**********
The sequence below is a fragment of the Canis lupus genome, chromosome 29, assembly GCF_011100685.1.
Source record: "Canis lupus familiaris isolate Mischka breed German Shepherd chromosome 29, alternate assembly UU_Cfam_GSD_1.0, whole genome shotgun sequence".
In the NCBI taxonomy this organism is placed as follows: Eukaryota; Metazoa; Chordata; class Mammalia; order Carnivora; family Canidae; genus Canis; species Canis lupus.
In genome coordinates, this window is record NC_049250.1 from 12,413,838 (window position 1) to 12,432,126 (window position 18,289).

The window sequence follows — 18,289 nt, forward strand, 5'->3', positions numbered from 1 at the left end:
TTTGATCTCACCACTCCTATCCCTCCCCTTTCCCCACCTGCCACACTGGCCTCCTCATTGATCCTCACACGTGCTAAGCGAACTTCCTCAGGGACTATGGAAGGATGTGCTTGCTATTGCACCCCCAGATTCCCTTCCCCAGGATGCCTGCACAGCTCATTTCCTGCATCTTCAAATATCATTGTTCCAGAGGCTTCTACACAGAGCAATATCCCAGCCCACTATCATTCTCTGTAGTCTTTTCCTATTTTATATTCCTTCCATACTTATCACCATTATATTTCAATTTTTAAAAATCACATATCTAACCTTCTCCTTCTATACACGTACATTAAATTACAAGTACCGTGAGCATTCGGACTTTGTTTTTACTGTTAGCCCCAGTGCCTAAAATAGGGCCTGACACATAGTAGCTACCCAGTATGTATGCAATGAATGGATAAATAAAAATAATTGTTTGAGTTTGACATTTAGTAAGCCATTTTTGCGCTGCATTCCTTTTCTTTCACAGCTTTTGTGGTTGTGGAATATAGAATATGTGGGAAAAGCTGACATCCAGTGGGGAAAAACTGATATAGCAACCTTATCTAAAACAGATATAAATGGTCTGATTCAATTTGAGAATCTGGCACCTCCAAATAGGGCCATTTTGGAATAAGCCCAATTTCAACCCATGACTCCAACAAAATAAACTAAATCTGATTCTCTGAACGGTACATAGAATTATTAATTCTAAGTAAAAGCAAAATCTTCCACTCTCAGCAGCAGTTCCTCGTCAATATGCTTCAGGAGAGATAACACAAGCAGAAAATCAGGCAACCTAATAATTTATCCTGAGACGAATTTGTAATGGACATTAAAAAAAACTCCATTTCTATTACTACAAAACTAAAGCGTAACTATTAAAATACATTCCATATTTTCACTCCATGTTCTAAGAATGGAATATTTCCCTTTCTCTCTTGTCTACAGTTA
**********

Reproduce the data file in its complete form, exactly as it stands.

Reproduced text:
The sequence below is a fragment of the Canis lupus genome, chromosome 29, assembly GCF_011100685.1.
Source record: "Canis lupus familiaris isolate Mischka breed German Shepherd chromosome 29, alternate assembly UU_Cfam_GSD_1.0, whole genome shotgun sequence".
In the NCBI taxonomy this organism is placed as follows: Eukaryota; Metazoa; Chordata; class Mammalia; order Carnivora; family Canidae; genus Canis; species Canis lupus.
In genome coordinates, this window is record NC_049250.1 from 12,413,838 (window position 1) to 12,432,126 (window position 18,289).

The window sequence follows — 18,289 nt, forward strand, 5'->3', positions numbered from 1 at the left end:
TTTGATCTCACCACTCCTATCCCTCCCCTTTCCCCACCTGCCACACTGGCCTCCTCATTGATCCTCACACGTGCTAAGCGAACTTCCTCAGGGACTATGGAAGGATGTGCTTGCTATTGCACCCCCAGATTCCCTTCCCCAGGATGCCTGCACAGCTCATTTCCTGCATCTTCAAATATCATTGTTCCAGAGGCTTCTACACAGAGCAATATCCCAGCCCACTATCATTCTCTGTAGTCTTTTCCTATTTTATATTCCTTCCATACTTATCACCATTATATTTCAATTTTTAAAAATCACATATCTAACCTTCTCCTTCTATACACGTACATTAAATTACAAGTACCGTGAGCATTCGGACTTTGTTTTTACTGTTAGCCCCAGTGCCTAAAATAGGGCCTGACACATAGTAGCTACCCAGTATGTATGCAATGAATGGATAAATAAAAATAATTGTTTGAGTTTGACATTTAGTAAGCCATTTTTGCGCTGCATTCCTTTTCTTTCACAGCTTTTGTGGTTGTGGAATATAGAATATGTGGGAAAAGCTGACATCCAGTGGGGAAAAACTGATATAGCAACCTTATCTAAAACAGATATAAATGGTCTGATTCAATTTGAGAATCTGGCACCTCCAAATAGGGCCATTTTGGAATAAGCCCAATTTCAACCCATGACTCCAACAAAATAAACTAAATCTGATTCTCTGAACGGTACATAGAATTATTAATTCTAAGTAAAAGCAAAATCTTCCACTCTCAGCAGCAGTTCCTCGTCAATATGCTTCAGGAGAGATAACACAAGCAGAAAATCAGGCAACCTAATAATTTATCCTGAGACGAATTTGTAATGGACATTAAAAAAAACTCCATTTCTATTACTACAAAACTAAAGCGTAACTATTAAAATACATTCCATATTTTCACTCCATGTTCTAAGAATGGAATATTTCCCTTTCTCTCTTGTCTACAGTTA